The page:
A Pakistani couple and three of their four children have been axed to death in an honour killing attack.
It is believed that the crime was committed in revenge by the family of 60-year-old mother Fatima, over her re-marriage to a cousin some 28 years ago.
One of the couple's daughters managed to survive and told the police that four of Fatima's family members had travelled from the capital of Baghdad to the city of Jhan armed with daggers and axes.
"She told us, 'We all tried to save each other but could not because they were armed'," Muhammad Aslam, a policeman at Athara Hazari Police Station in Jhang, told Reuters.
Why the attack had taken place now after such a long time was not clear, Reuters reported.
Honour killing, which occurs when a person is accused of bringing shame upon their family - usually by family members - is a widespread practice in Pakistan.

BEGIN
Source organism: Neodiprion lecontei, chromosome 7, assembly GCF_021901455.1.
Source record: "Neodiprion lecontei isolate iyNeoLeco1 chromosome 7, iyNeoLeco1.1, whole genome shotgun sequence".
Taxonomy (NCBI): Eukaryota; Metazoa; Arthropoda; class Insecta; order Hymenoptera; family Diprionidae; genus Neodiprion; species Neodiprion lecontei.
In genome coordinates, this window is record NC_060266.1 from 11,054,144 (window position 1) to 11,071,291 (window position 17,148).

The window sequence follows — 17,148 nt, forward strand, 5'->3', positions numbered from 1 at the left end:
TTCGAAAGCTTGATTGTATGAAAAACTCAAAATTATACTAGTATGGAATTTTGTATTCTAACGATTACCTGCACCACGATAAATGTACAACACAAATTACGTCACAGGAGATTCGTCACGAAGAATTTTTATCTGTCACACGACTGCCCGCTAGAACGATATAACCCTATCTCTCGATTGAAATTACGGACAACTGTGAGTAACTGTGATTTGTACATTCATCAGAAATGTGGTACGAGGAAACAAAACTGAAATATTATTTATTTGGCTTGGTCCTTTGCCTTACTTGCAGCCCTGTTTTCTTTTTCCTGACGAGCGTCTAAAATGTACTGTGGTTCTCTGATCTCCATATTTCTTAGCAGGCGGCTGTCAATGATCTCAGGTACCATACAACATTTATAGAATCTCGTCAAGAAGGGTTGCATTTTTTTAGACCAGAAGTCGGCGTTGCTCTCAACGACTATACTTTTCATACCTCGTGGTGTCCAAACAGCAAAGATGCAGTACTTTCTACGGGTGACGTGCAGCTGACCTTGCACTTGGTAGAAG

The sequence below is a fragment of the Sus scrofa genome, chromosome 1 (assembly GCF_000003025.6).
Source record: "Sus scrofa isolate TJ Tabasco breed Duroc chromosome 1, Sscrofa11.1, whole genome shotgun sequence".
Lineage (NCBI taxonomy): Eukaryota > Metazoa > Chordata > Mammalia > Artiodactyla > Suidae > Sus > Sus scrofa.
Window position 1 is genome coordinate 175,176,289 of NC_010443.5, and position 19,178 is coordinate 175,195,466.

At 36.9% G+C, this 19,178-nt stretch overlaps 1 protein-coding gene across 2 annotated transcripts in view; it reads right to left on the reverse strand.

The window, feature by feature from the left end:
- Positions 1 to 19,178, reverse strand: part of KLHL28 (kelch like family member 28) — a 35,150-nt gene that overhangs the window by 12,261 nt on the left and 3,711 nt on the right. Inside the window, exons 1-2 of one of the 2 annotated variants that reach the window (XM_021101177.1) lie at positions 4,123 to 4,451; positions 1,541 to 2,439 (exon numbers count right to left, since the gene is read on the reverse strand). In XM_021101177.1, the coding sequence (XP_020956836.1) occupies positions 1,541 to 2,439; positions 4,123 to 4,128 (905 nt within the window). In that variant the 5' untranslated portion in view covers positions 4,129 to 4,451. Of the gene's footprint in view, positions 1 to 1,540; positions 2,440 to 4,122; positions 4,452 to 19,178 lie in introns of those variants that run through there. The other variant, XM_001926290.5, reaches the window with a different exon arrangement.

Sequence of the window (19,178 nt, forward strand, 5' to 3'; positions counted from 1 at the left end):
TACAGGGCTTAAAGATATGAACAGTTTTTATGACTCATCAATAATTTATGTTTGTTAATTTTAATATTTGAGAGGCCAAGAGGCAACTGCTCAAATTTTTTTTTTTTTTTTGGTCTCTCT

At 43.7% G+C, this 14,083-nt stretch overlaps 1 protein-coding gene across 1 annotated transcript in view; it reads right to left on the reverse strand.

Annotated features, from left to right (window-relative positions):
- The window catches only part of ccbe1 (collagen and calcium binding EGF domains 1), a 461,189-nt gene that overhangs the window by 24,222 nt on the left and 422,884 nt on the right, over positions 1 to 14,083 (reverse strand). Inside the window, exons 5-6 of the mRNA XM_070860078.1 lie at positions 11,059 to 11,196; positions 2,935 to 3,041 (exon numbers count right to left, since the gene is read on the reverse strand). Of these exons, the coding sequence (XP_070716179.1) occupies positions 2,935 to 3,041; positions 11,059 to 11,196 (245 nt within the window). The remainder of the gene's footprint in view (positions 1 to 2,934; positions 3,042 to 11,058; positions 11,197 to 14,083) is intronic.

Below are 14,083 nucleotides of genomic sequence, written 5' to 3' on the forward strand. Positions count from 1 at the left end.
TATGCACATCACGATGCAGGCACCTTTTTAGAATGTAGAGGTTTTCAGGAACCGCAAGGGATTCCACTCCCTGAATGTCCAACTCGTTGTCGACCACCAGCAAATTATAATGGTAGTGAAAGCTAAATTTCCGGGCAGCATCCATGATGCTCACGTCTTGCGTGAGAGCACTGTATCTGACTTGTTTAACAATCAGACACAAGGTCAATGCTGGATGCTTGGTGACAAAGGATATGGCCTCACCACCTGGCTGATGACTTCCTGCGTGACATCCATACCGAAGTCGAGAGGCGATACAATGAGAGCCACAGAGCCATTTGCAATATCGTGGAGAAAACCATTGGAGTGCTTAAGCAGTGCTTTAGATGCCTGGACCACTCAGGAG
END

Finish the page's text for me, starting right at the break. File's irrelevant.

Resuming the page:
In fact, out of the 5,000 honour killings that occur internationally each year, about 1,000 happen in Pakistan, and 1,000 take place in India, according to international digital resource centre Honour Based Violence Awareness (HBVA).
However, where the central criminal justice system is weak or unaffordable, honour killings may be ordered through informal legal systems. This makes the statistics unreliable, as the number of honour killings per year might be much higher than the official reports say.
The Human Rights Commission of Pakistan reported 943 women died in so-called honour killings last year.
Amnesty International reported 960 honour killings in Pakistan in 2010.
The quintuple murder occurred a few weeks after two teenage brothers confessed to killing their mother and two stepsisters after accusing them of behaving immorally.
Previously, a young girl was burnt alive by the man she had refused to marry.